Routing Overview in AngularJS

Dan Wahlin
A free video tutorial from Dan Wahlin
Developer, Google GDE and Microsoft MVP
4.3 instructor rating • 2 courses • 23,264 students

Learn more from the full course

AngularJS JumpStart with Dan Wahlin

Building Web applications? Learn to build robust Single Page Applications (SPAs) with the popular AngularJS framework!

05:32:50 of on-demand video • Updated June 2019

  • Learn the benefits of Single Page Applications
  • Learn and be able to explain the key components in Angular
  • Stay up-to-date on Angular with Google Developer Expert (GDE) Dan Wahlin
  • Teach HTML New Tricks with Directives
  • Build Controllers and Bind Data to Views
  • Use $scope for Data Binding
  • Understand the importance of two-way data binding
  • Understand the Role of Modules
  • Learn what routing is and why it's so important in Angular apps
  • Understand how to use Factories and Services
  • Learn how to "Jazz" up your SPAs with Animations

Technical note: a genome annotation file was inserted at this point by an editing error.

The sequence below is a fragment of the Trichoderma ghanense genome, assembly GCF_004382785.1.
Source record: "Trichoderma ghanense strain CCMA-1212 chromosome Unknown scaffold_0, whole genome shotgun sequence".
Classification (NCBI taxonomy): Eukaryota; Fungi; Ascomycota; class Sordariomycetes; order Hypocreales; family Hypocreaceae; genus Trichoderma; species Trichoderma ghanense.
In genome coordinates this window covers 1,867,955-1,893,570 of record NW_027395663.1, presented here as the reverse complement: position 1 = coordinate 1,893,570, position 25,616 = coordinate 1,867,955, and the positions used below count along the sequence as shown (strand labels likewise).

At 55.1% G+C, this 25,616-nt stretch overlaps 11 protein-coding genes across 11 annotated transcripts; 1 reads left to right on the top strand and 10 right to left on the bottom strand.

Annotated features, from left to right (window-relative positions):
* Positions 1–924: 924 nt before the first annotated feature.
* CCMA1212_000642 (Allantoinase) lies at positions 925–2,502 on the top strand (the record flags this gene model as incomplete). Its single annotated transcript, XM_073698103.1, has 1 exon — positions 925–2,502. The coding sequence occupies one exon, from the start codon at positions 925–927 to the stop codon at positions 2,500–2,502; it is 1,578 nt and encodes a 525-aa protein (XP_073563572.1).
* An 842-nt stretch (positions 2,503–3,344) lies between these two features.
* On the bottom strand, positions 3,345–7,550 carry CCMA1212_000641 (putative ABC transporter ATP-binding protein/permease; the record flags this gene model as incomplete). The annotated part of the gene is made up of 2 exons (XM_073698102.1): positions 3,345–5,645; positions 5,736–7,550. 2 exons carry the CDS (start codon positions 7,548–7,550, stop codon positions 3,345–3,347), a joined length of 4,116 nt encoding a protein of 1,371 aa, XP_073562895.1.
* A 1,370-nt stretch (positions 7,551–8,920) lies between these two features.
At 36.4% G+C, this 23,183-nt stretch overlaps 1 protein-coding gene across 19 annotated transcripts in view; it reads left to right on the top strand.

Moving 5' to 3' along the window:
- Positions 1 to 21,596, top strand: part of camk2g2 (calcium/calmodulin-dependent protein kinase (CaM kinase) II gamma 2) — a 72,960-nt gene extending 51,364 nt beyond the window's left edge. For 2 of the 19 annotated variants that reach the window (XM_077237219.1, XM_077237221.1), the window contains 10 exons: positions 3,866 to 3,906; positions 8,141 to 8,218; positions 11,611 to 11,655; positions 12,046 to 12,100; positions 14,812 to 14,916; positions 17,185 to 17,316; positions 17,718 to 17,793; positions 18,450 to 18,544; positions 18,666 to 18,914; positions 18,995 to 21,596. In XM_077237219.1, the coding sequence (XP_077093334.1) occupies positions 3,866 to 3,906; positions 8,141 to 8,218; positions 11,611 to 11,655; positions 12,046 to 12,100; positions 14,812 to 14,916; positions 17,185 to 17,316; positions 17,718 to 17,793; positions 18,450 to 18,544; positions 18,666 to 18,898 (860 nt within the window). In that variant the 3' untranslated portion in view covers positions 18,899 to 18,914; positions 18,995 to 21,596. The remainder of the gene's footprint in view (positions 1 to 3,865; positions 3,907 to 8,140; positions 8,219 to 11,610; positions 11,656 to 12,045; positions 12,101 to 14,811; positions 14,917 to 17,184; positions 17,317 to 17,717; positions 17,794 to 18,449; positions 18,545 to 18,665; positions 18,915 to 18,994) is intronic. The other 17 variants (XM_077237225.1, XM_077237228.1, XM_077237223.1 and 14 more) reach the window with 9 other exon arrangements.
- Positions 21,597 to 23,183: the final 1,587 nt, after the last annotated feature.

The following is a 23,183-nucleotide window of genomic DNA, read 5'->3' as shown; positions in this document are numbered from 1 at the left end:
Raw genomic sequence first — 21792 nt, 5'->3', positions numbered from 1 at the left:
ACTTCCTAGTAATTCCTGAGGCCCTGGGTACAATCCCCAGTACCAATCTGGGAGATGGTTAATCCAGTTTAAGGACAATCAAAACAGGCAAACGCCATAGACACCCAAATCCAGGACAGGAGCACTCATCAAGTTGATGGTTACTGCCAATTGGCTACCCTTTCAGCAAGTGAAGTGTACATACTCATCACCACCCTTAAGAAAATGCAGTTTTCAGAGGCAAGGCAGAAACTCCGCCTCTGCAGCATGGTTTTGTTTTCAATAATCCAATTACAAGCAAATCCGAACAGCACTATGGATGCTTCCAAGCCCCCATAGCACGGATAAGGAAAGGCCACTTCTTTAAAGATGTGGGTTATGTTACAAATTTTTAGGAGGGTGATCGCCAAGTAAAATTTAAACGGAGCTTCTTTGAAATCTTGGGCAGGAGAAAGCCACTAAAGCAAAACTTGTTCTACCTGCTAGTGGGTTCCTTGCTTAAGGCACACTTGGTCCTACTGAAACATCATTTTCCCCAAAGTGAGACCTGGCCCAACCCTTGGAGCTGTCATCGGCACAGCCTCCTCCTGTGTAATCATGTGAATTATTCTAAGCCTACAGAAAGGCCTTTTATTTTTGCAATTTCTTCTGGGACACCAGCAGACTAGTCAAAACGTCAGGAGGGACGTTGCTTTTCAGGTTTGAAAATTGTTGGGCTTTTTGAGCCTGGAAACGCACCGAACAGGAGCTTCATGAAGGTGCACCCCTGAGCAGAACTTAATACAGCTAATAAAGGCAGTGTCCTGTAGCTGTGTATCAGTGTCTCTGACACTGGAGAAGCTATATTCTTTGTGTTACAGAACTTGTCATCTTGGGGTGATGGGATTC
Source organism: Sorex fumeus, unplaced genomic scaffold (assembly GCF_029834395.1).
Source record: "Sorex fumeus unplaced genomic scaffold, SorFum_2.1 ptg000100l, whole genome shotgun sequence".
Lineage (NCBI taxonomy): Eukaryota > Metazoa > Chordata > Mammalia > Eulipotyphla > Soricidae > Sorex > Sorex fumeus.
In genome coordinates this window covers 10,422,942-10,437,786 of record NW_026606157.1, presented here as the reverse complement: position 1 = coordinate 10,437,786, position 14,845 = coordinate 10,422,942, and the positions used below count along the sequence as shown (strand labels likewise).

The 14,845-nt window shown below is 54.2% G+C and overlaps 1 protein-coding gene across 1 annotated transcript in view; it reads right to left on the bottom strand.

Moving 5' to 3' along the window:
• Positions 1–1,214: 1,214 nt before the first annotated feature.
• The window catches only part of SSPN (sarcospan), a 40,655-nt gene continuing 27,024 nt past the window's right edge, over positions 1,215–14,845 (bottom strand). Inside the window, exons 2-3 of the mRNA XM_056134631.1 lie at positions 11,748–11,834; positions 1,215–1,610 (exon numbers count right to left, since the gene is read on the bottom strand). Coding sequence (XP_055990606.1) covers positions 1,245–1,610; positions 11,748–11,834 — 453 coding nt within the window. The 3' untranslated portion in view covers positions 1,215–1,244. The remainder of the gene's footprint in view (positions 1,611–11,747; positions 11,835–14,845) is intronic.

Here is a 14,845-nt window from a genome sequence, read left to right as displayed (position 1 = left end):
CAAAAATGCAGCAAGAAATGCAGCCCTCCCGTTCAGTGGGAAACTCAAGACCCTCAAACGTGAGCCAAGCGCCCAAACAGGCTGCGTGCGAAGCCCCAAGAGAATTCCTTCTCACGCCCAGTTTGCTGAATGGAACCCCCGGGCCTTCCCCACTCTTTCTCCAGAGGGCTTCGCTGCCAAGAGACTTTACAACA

English Routes play an important part in AngularJS and single page applications in general. So in this session we're gonna talk about what routes are and the different pieces that are used to compose routes, as well as some of the different components that are built into AngularJS that you'll use to define routes. Now, when it comes to single page applications, really the whole point of them is we want to be able to load different views, and navigate around, and we only have one shell page, though. Thus the name, single page application, of course. So we might load, for instance, View1 as the default view,. But then, as a user interacts with that, we might navigate to a view2 path, which might load a view called View2. And then when they click on that, maybe a link or a button. We go to View3, and you can see it kinda goes around here. Now of course the user can go backwards, they can hit the back button. And one of the powerful features of SPAs in AngularJS. Is if they're on View4, and they went this route here, then if they hit the back button, they should go to View3. If they hit it again, back to View2, and you get the idea. Now that's not normal, because normally in a browser, whatever previous website you were at, when you hit the back button, you'd go back to that. History is actually managed for us by AngularJS, so once we've defined routes, all the history management and the navigation is taken care of behind the scenes. So we don't really have to worry about that. Now, AngularJS routes associate a view with a controller. So if we had a route such as /customers, then we might want to load a customersController. And then the view that would load might be customers.html. So a route really kind of marries or associates a controller with a view. Now up to this point in the course, you've learned about the ngController directive. And that's one way we can hook a controller into a view. But another way we can do it is using routes. Now we do need to load a specific module that's not part of the regular AngularJS script that we've seen up to this point. And that module's called ngRoute, and it lives in a separate script. This is something you can get from AngularJS. Very easy to work with and can configure to help get you started. Once we've done that, we can actually use a module to configure routes. And we configure those routes, using using something called a $routeProvider. And a routeProvider's something that's just built-in to AngularJS, out of the box. And it's very simple to get started with, as you'll see. Now when it comes to getting started with configuring routes, we're gonna be using an AngularJS module. So we're gonna do the standard angular.module. Get to the module that we want, and then we can call a special function called config(). Now, into this function you're gonna have a routeProvider, which will be injected automatically. And this routeprovider is gonna be used to determine what happens as you navigate to a given path. So for instance, when we go to /customers, that might load customers.html view and customersController. Whereas when we go to /orders for the path, that might load orders.html and ordersController. So it's actually very simple to get started with, and that's what we're gonna be looking at in the sections that follow in this module.